Adriana Lisboa’s latest novel Crow Blue, her first to be published in the UK, is a lyrical and passionate account of a young girl on a roadtrip from Rio de Janeiro to Colorado in search of family ties. We catch up with her as the spirit of Carnaval sweeps the sleepy Suffolk coast.
Author portrait © Julie Harris
Where are you now?
I’m in a room at the Brudenell hotel in Aldeburgh, Suffolk, where I’m staying for the FlipSide festival.
Where and when do you do most of your writing?
Usually during the morning – I’m definitely a morning person. And I do it at home, either at my desk or on the dining room table.
If you have one, what is your pre-writing ritual?
I don’t really have one, except that everything on my desk has to be more or less organised. More or less.
Full-time or part-time?
Pen or keyboard?
Keyboard, but a little notebook and a pen in my bag just in case.
How do you relax when you’re writing?
Taking a walk always helps.
How would you pitch your latest book in up to 25 words?
It’s a book about belonging (to a place, a country, a family) and the characters’ search for their place in the world.
Who do you write for?
I think I always do it first for myself, because I feel the urge to, but it’s good to know that sometimes my books may make sense to other people.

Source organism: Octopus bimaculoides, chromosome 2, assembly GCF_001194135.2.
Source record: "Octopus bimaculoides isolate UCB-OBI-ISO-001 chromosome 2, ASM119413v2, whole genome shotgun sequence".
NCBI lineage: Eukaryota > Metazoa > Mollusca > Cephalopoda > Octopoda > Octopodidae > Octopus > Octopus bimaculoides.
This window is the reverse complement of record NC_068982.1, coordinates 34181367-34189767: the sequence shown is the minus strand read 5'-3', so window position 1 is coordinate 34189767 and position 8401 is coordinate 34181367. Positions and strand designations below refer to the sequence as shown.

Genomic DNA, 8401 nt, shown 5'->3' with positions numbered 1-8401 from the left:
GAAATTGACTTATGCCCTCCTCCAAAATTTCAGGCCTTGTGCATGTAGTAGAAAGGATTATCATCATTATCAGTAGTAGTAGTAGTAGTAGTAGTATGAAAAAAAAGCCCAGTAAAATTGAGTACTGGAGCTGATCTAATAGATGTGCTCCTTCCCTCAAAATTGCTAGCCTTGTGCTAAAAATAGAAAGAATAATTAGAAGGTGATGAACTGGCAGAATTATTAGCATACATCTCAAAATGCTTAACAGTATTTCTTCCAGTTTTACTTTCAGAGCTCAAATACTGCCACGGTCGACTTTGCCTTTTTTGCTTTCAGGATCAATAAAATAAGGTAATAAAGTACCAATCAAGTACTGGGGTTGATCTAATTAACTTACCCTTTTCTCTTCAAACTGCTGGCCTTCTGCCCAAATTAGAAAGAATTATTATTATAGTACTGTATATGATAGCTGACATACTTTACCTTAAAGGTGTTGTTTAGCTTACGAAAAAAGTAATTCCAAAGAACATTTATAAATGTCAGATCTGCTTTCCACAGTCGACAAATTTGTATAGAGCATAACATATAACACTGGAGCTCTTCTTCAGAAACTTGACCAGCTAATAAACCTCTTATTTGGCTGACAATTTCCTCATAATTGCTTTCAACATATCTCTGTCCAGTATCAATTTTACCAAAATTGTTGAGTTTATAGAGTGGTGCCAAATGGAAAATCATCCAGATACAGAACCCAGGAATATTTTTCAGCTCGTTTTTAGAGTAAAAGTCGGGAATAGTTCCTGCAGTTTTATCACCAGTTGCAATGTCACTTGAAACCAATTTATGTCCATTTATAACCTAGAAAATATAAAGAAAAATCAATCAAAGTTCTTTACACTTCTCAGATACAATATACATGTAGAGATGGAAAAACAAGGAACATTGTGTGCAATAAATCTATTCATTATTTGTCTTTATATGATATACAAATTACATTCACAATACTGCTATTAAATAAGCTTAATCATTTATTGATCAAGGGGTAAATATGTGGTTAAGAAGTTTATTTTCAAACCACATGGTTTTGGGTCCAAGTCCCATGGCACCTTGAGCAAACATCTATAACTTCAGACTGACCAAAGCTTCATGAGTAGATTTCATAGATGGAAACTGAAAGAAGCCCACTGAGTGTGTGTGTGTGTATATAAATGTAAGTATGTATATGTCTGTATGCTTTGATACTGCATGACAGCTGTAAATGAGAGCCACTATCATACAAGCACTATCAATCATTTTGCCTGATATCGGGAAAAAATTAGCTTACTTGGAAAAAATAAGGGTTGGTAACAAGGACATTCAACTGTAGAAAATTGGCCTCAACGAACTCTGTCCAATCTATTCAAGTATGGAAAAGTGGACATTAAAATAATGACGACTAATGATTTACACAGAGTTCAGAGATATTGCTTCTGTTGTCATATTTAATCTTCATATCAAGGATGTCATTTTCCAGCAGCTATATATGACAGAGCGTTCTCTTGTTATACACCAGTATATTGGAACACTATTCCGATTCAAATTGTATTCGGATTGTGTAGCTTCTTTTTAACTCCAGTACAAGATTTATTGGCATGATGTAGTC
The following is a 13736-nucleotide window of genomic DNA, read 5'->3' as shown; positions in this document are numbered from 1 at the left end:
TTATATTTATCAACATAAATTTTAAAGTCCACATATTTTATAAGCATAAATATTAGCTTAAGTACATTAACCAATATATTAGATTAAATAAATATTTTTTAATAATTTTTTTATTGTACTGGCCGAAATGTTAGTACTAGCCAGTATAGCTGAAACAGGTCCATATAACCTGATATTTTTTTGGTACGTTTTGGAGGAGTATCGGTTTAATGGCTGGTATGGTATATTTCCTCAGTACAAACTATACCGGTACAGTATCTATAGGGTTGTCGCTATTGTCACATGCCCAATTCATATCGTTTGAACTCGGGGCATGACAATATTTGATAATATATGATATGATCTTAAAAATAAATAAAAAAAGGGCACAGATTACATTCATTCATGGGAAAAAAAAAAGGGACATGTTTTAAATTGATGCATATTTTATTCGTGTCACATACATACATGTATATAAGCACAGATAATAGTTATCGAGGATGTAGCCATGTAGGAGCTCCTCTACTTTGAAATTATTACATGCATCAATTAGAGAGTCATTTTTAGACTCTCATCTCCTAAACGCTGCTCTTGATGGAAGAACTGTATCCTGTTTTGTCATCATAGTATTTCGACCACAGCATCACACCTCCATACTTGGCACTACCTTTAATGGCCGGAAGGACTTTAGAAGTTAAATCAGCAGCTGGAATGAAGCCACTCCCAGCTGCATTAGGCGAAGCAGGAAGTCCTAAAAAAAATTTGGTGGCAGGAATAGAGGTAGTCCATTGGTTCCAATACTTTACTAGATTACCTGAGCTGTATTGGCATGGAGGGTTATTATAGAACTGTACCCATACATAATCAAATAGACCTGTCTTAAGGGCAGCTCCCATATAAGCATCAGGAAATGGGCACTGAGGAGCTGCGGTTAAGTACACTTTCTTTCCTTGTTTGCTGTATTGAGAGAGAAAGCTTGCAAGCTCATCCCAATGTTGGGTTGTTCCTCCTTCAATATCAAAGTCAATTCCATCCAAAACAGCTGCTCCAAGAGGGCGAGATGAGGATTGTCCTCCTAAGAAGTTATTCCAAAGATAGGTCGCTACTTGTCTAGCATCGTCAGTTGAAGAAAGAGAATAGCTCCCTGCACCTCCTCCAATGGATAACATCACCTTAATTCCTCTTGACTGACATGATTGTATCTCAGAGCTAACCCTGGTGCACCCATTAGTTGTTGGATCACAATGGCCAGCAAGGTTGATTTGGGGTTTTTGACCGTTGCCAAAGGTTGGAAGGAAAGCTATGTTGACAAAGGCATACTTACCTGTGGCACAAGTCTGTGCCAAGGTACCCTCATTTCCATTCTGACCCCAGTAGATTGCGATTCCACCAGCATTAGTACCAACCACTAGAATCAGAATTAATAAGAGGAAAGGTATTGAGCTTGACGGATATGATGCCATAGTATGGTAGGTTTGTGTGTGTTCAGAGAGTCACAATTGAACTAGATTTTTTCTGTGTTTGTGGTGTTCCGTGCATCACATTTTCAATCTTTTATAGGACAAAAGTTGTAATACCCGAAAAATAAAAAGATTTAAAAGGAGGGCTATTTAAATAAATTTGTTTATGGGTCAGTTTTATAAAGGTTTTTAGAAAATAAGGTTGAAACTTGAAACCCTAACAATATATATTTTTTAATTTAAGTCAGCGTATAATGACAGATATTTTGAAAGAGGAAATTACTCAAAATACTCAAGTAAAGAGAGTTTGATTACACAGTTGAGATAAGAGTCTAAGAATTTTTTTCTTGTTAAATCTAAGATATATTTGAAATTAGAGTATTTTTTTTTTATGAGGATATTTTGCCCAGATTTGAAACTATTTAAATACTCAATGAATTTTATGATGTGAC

Who do you share your work in progress with?
With my husband. If it’s a poem, I sometimes send it to a couple of friends.
Which literary character do you wish you created?
Kafka’s Josef K.
Share with us your favourite line/s of dialogue, poetry or prose.
“Viver é muito perigoso” (“living is very dangerous”), from Grande Sertão: Veredas (translated as The Devil to Pay in the Backlands) by João Guimarães Rosa.
Which book do you wish you’d written?
Hermann Hesse’s Siddharta.
Which book/s have you most recently read and enjoyed?
Train Dreams by Denis Johnson, the poems of What Work Is by Philip Levine.
What’s on your bedside table or e-reader?
James Scudamore’s Heliopolis
Which books do you feel you ought to have read but haven’t yet?
So many… more novels by Yukio Mishima, Proust’s In Search of Lost Time from book four on, David Foster Wallace’s Infinite Jest, among others.
Which book/s do you treasure the most?
My collection of poems by Emily Dickinson, Beauty and Sadness by Yasunari Kawabata, Grande Sertão: Veredas by João Guimarães Rosa.
What is the last work you read in translation?
A little precious volume by the Chinese poet Yao Feng called In Brief.
Which story collections would you particularly recommend?
Carson McCullers’s The Ballad of the Sad Cafe and Other Stories, Clarice Lispector’s Family Ties.
What will you read next?
Lijia Zhang’s memoir Socialism is Great!
What are you working on next?
A new novel, but the plot is still somewhat hazy.
Imagine you’re the host of a literary supper, who would your dinner guests be (living or dead, real or fictional)?
Emily Dickinson would be the guest of honour. Also Sylvia Plath, Hermann Hesse, Primo Levi, Italo Calvino, Marguerite Duras, José Saramago, Lijia Zhang, Arundhati Roy.
If you weren’t writing you’d be…?
The owner of a small poetry bookshop somewhere in New England.
Crow Blue by Adriana Lisboa, translated by Alison Entrekin, is published by Bloomsbury Circus. Read more.